Decisions on enforcement action

The OPSS’ enforcement powers in dealing with non-compliance are wide reaching and are dependent upon (a) the specific legislative regimes; (b) the nature of the non-compliance; and (c) the desired outcome of the intervention. The Enforcement Policy confirms that the OPSS is empowered to:

Advise, provide guidance and written warnings
  • The risk associated with the non-compliance is relatively low.
  • The legislative requirements have been recently implemented or do not have a high profile in the business community.
  • The business has (a) a good record of compliance; or (b) has acted in good faith; or (c) has demonstrated a willingness to rectify the issues.
  • The non-compliance can be attributed to the act or default of a third party.
Agree actions with the business / “Enforcement Undertaking”

Although certain legislative regimes provide a statutory basis for the business to propose a written undertaking, which is referred to as an ‘Enforcement Undertaking, the OPSS may nevertheless decide to agree to actions proposed by a business where it is satisfied that:

  • The business has provided sufficient detail (in relation to both the non-compliance(s) or potential safety risk and any proposed action(s)).
  • The time period proposed for completing the proposed actions is achievable and appropriate, having regard to the nature, seriousness and circumstances of the relevant non-compliance.
  • There is evidence of a positive commitment to the proposed actions and that the business is likely to meet that commitment.
  • Any actions that are proposed in order to address continuing non-compliance appear adequate to secure that the non-compliance does not continue.
  • Any corrective action or actions proposed is adequate to address the harm and to prevent future non-compliance.
Give statutory (legal) notices

The statutory (legal) notices vary in nature depending on the various legislative regimes. This may for example:

  • Require that any non-compliance is rectified or require action to prevent future non-compliance.
  • Prohibit specified activities until the non-compliance has been rectified and/or require certain safeguards to be implemented to prevent future non-compliance.
  • Prohibit the placing of non-compliant goods on the market.
  • Require that any harm arising from non-compliance is addressed.

A statutory (legal) notice will clearly set out the relevant legislative regime, the grounds for enforcement action, contact details of the OPSS investigating officer, actions which must be taken, the applicable timescales and an explanation of the relevant appeals process.

Impose monetary penalties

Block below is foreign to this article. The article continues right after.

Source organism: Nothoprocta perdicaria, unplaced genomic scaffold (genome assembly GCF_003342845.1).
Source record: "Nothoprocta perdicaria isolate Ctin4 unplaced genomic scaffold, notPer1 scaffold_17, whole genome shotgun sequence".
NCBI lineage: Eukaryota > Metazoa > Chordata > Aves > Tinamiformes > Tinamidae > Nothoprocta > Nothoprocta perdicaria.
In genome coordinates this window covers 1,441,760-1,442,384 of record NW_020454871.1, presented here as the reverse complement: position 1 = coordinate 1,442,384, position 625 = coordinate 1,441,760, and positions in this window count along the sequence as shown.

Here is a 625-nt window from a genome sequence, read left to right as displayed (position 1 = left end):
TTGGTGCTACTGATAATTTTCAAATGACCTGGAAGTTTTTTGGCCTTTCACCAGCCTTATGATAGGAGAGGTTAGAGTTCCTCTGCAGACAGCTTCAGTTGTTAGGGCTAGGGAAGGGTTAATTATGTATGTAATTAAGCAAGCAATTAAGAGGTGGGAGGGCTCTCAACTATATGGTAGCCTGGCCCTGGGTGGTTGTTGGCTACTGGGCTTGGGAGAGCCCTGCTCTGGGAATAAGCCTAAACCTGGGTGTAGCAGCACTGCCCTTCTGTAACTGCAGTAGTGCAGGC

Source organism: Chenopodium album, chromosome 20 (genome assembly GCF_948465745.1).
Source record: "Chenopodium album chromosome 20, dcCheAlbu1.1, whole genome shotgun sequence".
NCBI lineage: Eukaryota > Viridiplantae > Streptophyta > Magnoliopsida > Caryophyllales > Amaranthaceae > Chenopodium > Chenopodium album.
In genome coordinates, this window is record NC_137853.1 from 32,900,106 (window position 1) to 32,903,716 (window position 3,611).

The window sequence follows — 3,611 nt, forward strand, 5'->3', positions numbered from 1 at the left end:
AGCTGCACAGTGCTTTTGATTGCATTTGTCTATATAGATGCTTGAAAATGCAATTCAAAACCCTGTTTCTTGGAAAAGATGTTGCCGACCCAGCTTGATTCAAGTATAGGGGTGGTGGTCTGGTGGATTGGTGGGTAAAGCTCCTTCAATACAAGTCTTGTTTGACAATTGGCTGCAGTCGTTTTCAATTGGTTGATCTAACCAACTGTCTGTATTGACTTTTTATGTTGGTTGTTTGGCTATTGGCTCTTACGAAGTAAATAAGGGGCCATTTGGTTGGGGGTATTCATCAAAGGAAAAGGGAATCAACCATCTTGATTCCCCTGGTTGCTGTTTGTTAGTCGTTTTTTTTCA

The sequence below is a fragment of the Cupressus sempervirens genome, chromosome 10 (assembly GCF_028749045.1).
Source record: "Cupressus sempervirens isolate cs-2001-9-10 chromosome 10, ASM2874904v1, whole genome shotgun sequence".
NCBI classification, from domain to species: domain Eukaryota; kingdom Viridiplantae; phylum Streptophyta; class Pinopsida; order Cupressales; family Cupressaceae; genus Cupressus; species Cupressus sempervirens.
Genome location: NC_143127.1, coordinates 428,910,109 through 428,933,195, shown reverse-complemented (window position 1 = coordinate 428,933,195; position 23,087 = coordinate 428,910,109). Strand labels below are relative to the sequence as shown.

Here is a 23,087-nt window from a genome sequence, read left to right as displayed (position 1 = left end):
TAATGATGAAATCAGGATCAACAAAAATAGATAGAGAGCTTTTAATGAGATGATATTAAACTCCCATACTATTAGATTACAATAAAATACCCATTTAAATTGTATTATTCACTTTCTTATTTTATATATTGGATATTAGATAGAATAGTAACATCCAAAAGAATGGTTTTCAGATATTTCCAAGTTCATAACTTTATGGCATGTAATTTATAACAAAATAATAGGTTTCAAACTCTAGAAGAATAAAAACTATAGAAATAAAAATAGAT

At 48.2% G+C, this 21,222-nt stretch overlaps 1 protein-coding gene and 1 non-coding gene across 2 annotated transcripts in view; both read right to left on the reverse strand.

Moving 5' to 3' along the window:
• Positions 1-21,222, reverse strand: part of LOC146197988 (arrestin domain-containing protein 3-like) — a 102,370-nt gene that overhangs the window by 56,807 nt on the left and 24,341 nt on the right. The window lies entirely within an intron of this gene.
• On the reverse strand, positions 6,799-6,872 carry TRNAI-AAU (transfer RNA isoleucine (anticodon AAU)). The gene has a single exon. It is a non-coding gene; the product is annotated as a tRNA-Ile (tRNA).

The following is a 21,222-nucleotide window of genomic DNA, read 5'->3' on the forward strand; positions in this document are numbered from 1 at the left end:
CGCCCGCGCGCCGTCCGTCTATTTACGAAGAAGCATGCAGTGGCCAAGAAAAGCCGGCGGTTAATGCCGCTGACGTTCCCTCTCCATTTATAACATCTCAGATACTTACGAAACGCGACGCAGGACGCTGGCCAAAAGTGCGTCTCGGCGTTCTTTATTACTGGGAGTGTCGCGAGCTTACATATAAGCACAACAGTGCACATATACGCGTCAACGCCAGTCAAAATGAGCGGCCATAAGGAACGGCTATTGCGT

Under certain legislative regimes the OPSS can impose monetary penalties without recourse to the criminal courts. However, a failure to pay a monetary penalty may result in the OPSS pursuing the penalty as a debt in the relevant civil court or prosecution.

When calculating the level of the monetary penalty, the OPSS will consider:

  • Any early action to remedy the non-compliance or its effects; ay restorative or restitutional action taken in relation to any loss suffered regulating form non-compliance.
  • Prompt and complete voluntary disclosure in relation to the non-compliance.
  • The compliance history.
  • The length of time of the non-compliant behaviour.
  • Any financial gain attributable to the non-compliance.
  • Any available information concerning the financial position of the business.
  • Whether the total monetary penalty is proportionate to the non-compliance behaviour.
Impose a simple caution

The OPSS may use simple cautions as a proportionate alternative to prosecution, other than in Scotland and Northern Ireland. A simple caution will only be considered when:

  • The OPSS is satisfied that there is sufficient evidence to provide a conviction against the offender.
  • The offender admits the offence.
  • The offender consents to be being cautioned.
  • It is in the public interest to offer a simple caution rather than to prosecute.

The OPSS is further permitted to:

  • Institute criminal proceedings in England or Wales.
  • Report the case to the Procurator Fiscal in Scotland.
  • Report or the Public Prosecution Service in Northern Ireland.


Five years since its inception, the OPSS continues to cement its position as the UK’s overarching product safety regulator and to deliver its key objective to ensure protection through responsive policy and active enforcement. From the above, it is clear that the OPSS will (amongst other matters) consider a business’s prior record of product safety compliance, the length of time of non-compliance, its cooperation with the regulator and its willingness to rectify the issue(s) when determining how to deal with product safety non-compliance. As a result, businesses should ensure that they implement robust product safety compliance procedures and policies, train staff on how to identify and effectively report suspected product safety incidents and ensure escalation is made to the regulator at the appropriate time.